Garoppolo and Carr haven’t shined so far
After one game, is it too early to rethink our great quarterback hopes?
We thought that this might be the season. The rare season when both the Raiders and 49ers would have stellar quarterbacking. When we would get the opportunity to compare and contrast styles and yardage and touchdowns and leadership and all of the intangibles that go into the most important position in football.
For all the years they’ve played on either side of the San Francisco Bay — and this could be the very last one — the two local teams have rarely both had elite quarterbacking in the same season.
We thought this could be the exceptional year, with Jimmy Garoppolo playing a full season for offensive whiz kid Kyle Shanahan in San Francisco and Derek Carr being tutored by quarterback whisperer Jon Gruden in Oakland.
One week is way, way, way too early to make any assumptions. But the Year of the Quarterback got off to quite a rocky start. Garoppolo and Carr each threw three interceptions in a loss, each threw a pick-six, and they combined for one touchdown pass (Garoppolo’s to Dante Pettis).
The players finished the first week ranked No. 31 and No. 32 in league quarterback ratings. Only Detroit’s Matt Stafford and beleaguered Nathan Peterman finished lower (there were 34 rated quarterbacks because of the Peterman disaster in Buffalo and because Marcus Mariota left the Tennessee game, giv-
27 in November. Both were drafted in the second round in 2014. While Carr has far more experience — 55 more games started than Garoppolo — each is the highest-paid player, by a long shot, on his team. Garoppolo’s contract averages $27.5 million per year, Carr’s $25 million.
That puts more focus and pressure on both men. And all the parallels make for easy points of comparison.
You have to go back to 2001 for the last time both the Raiders and the 49ers had quarterbacks rated in the top 10 in the league. That year Rich Gannon clocked in at No. 2 and Jeff Garcia at No. 3.
While passer rating is an imperfect statistic, one that many football observers don’t like for various reasons, it does provide a measure of a quarterback’s efficiency and consistency, especially over a season. It’s the way the league determines the quarterback leader for the season. And in comparing the 49ers and the Raiders, it usually shows exactly what we already know to be true.
The teams started sharing the Bay Area in 1960. At the time, John Brodie was the preeminent quarterback. In 1970, when the leagues merged, Brodie was the top-rated quarterback but Daryle Lamonica, the Raiders’ starter, was at No. 8. (The rating statistic wasn’t added until 1973, but ratings before that have been calculated retroactively.) In the following years, Lamonica and then Ken Stabler were among the league’s best, while the 49ers lost their way.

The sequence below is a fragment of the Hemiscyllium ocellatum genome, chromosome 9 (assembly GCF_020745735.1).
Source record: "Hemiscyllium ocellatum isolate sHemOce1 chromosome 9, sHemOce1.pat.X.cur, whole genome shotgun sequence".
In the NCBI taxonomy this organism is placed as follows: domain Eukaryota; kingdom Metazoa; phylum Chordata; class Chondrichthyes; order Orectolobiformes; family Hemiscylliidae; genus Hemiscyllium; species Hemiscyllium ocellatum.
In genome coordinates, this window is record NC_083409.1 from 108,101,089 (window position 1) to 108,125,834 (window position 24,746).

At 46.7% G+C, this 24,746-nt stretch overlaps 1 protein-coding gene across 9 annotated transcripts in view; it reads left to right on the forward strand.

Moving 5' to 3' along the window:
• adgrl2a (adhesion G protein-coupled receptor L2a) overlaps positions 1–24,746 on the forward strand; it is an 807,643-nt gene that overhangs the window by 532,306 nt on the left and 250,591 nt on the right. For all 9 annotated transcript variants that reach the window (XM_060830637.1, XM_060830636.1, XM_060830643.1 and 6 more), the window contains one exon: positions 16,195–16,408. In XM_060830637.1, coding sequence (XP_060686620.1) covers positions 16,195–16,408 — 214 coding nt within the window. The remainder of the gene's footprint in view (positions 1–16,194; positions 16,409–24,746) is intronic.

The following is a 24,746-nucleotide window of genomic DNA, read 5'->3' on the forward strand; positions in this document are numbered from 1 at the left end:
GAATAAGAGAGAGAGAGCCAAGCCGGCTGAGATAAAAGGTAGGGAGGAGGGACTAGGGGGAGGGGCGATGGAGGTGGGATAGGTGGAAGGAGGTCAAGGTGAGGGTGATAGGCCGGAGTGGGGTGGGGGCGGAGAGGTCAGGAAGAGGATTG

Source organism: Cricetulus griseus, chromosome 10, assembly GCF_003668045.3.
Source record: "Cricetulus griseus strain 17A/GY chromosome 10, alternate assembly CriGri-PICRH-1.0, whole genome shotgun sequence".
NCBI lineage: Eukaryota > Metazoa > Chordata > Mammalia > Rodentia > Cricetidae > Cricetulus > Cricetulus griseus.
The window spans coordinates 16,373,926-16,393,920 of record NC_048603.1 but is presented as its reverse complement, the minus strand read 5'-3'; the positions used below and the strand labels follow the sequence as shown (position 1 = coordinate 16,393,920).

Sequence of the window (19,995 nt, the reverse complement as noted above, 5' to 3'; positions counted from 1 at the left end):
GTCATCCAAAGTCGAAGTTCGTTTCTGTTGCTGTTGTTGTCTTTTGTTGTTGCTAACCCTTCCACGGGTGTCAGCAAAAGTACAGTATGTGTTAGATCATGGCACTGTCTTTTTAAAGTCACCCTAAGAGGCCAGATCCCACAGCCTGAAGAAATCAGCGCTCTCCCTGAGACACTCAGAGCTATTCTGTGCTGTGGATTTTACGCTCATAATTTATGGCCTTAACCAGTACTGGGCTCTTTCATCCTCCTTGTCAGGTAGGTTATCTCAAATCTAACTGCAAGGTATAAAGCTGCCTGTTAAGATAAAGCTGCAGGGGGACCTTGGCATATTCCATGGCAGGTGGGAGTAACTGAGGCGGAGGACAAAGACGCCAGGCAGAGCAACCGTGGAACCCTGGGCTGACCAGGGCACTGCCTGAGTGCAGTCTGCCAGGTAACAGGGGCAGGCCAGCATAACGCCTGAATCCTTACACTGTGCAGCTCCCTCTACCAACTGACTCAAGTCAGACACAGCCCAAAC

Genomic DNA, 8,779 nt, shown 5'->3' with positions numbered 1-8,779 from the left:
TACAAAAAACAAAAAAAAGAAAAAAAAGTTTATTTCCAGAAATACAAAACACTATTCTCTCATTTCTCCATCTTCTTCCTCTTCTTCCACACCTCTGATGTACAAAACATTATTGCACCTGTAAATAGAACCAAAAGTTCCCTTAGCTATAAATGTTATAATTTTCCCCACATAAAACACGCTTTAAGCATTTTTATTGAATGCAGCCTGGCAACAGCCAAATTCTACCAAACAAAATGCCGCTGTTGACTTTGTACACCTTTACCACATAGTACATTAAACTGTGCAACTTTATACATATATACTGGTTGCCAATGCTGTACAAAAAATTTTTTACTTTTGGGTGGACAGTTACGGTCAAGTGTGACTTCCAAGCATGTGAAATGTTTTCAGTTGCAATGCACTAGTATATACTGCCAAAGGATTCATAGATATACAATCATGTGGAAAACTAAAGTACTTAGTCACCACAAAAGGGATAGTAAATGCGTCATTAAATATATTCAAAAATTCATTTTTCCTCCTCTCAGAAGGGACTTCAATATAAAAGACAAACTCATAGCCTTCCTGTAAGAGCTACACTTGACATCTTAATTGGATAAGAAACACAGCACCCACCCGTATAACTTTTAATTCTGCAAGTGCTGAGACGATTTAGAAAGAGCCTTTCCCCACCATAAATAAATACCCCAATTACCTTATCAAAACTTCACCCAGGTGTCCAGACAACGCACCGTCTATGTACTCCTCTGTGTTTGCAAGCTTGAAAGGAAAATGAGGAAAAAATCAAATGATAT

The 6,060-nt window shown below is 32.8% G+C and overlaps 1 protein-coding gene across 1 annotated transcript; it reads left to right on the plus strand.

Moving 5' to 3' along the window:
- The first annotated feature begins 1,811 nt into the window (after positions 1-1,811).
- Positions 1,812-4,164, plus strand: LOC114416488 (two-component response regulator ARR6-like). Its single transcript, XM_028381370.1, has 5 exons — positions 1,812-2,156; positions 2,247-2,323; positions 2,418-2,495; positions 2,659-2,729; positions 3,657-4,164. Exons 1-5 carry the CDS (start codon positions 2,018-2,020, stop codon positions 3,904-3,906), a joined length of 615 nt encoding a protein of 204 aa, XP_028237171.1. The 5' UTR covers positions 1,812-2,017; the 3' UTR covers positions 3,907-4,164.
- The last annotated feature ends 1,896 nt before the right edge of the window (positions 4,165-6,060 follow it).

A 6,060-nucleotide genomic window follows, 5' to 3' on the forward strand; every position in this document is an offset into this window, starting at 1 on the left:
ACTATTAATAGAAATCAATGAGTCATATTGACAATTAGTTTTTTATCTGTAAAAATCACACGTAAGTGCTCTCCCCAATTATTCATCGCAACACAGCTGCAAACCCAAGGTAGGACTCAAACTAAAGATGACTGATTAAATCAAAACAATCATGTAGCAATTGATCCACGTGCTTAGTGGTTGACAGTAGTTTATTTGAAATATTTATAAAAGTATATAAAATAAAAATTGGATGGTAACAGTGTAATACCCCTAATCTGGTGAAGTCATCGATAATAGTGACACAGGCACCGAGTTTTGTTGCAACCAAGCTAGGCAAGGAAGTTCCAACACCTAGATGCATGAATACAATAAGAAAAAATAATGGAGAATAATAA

When Joe Montana took over for the 49ers, he was ranked in the top 10 every year as a starter, while the Oakland/Los Angeles Raiders were erratic ( Jim Plunkett won two Super Bowls but wasn’t among the league’s top-rated quarterbacks either season).
While the Raiders were in Los Angeles, the 49ers continued an unprecedented run of dominance at quarterback; after Montana, Steve Young was the league’s top-rated quarterback in six out of his eight years as a starter.
But then, after Gannon’s stretch from 1999 to 2002, which coincided with two years of Garcia in the top 10, the teams have fallen on barren years. Only Colin Kaepernick cracked the top 10 in the past 15 seasons — at No. 7 in 2013. The 21st century has not been great for Bay Area NFL quarterbacks.
Which is why it would be fun to see some excellence this season.
Carr is definitely carrying more pressure than relative newcomer Garoppolo. He was in the MVP conversation just two seasons ago but hasn’t looked right since. Gaining Gruden as a coach only raises expectations.
As does the astounding trade of Khalil Mack. Gruden’s stance has basically been that, hey, we had to pick between Carr and Mack, financially, and so Mack became expendable. If Carr continues to struggle, that will look like an even worse decision than it does now. And it currently looks terrible.
The Mack deal continues to exasperate: Gruden said on “Monday Night Football” that “Obviously, Khalil Mack didn’t want to play here.” That directly contradicts Mack’s own words from just a few months ago.
Gruden has all the power and the players know it. If he wanted Mack, why didn’t he reach out to him with his famous charm and persuade him that the the Raiders would work something out. Mack told “Sunday Night Football” — before his monster, eye-popping game — that a personal call from Gruden would have made a difference. Instead Gruden played chicken with a guy under contract and lost.
And Gruden hasn’t helped things with his postgame analysis: “Obviously we didn’t get to ( Jared) Goff enough, we didn’t get to (Todd) Gurley enough. We’ll take a good look at reasons why.” I think every Raider observer knows the top reason why.
Week 2 looks a bit easier for Garoppolo. Though Detroit was embarrassed on “Monday Night Football,” new coach Matt Patricia certainly knows Garoppolo well from their time together in New England.
Carr, whose team shed Mack and then faced Aaron Donald in Week 1, goes up against Denver’s Von Miller, completing the trifecta of the highestpaid defensive players in the league. Carr has been sacked 16 times in seven career games against the Broncos.
It’s only Week 2. We’ll see if our hoped-for Year of the Quarterback can get back on track.